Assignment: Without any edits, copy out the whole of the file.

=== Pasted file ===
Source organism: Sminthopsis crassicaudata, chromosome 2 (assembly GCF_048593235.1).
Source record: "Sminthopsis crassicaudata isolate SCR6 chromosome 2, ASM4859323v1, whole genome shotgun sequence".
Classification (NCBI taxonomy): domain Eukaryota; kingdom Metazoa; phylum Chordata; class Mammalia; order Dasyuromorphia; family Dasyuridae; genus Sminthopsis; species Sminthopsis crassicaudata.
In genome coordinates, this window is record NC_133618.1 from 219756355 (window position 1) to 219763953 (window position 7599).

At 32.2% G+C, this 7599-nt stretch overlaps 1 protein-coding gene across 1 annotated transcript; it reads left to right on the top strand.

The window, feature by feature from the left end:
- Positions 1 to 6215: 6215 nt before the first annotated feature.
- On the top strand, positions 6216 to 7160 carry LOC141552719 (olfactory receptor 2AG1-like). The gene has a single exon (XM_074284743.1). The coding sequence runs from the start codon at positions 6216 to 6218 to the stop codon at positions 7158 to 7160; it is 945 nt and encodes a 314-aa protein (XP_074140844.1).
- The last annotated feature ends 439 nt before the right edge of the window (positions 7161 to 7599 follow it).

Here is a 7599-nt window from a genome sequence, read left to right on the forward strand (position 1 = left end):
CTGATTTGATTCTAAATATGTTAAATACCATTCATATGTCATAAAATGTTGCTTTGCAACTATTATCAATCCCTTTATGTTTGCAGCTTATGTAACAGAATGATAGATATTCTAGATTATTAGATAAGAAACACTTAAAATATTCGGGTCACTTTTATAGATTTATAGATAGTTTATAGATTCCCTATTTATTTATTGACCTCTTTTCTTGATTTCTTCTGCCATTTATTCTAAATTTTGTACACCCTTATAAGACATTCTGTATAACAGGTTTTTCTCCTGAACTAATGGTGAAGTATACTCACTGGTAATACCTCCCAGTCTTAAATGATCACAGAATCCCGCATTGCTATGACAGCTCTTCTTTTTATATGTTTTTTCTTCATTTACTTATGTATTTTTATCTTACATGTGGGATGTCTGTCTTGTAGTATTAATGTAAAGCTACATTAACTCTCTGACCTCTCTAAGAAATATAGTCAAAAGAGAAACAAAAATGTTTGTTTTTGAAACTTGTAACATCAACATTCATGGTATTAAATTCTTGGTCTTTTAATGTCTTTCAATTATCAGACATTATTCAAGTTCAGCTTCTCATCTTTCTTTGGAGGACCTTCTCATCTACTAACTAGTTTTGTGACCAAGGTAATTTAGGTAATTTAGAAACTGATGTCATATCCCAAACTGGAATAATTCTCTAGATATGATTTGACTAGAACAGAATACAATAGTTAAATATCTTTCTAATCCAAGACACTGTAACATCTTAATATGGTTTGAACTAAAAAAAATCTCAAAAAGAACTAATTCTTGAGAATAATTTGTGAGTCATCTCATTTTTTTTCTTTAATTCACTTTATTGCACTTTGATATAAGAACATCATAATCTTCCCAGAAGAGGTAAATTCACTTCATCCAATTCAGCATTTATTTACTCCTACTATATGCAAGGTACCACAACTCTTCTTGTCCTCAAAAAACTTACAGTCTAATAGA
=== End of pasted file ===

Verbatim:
Source organism: Sminthopsis crassicaudata, chromosome 2 (assembly GCF_048593235.1).
Source record: "Sminthopsis crassicaudata isolate SCR6 chromosome 2, ASM4859323v1, whole genome shotgun sequence".
Classification (NCBI taxonomy): domain Eukaryota; kingdom Metazoa; phylum Chordata; class Mammalia; order Dasyuromorphia; family Dasyuridae; genus Sminthopsis; species Sminthopsis crassicaudata.
In genome coordinates, this window is record NC_133618.1 from 219756355 (window position 1) to 219763953 (window position 7599).

At 32.2% G+C, this 7599-nt stretch overlaps 1 protein-coding gene across 1 annotated transcript; it reads left to right on the top strand.

The window, feature by feature from the left end:
- Positions 1 to 6215: 6215 nt before the first annotated feature.
- On the top strand, positions 6216 to 7160 carry LOC141552719 (olfactory receptor 2AG1-like). The gene has a single exon (XM_074284743.1). The coding sequence runs from the start codon at positions 6216 to 6218 to the stop codon at positions 7158 to 7160; it is 945 nt and encodes a 314-aa protein (XP_074140844.1).
- The last annotated feature ends 439 nt before the right edge of the window (positions 7161 to 7599 follow it).

Here is a 7599-nt window from a genome sequence, read left to right on the forward strand (position 1 = left end):
CTGATTTGATTCTAAATATGTTAAATACCATTCATATGTCATAAAATGTTGCTTTGCAACTATTATCAATCCCTTTATGTTTGCAGCTTATGTAACAGAATGATAGATATTCTAGATTATTAGATAAGAAACACTTAAAATATTCGGGTCACTTTTATAGATTTATAGATAGTTTATAGATTCCCTATTTATTTATTGACCTCTTTTCTTGATTTCTTCTGCCATTTATTCTAAATTTTGTACACCCTTATAAGACATTCTGTATAACAGGTTTTTCTCCTGAACTAATGGTGAAGTATACTCACTGGTAATACCTCCCAGTCTTAAATGATCACAGAATCCCGCATTGCTATGACAGCTCTTCTTTTTATATGTTTTTTCTTCATTTACTTATGTATTTTTATCTTACATGTGGGATGTCTGTCTTGTAGTATTAATGTAAAGCTACATTAACTCTCTGACCTCTCTAAGAAATATAGTCAAAAGAGAAACAAAAATGTTTGTTTTTGAAACTTGTAACATCAACATTCATGGTATTAAATTCTTGGTCTTTTAATGTCTTTCAATTATCAGACATTATTCAAGTTCAGCTTCTCATCTTTCTTTGGAGGACCTTCTCATCTACTAACTAGTTTTGTGACCAAGGTAATTTAGGTAATTTAGAAACTGATGTCATATCCCAAACTGGAATAATTCTCTAGATATGATTTGACTAGAACAGAATACAATAGTTAAATATCTTTCTAATCCAAGACACTGTAACATCTTAATATGGTTTGAACTAAAAAAAATCTCAAAAAGAACTAATTCTTGAGAATAATTTGTGAGTCATCTCATTTTTTTTCTTTAATTCACTTTATTGCACTTTGATATAAGAACATCATAATCTTCCCAGAAGAGGTAAATTCACTTCATCCAATTCAGCATTTATTTACTCCTACTATATGCAAGGTACCACAACTCTTCTTGTCCTCAAAAAACTTACAGTCTAATAGA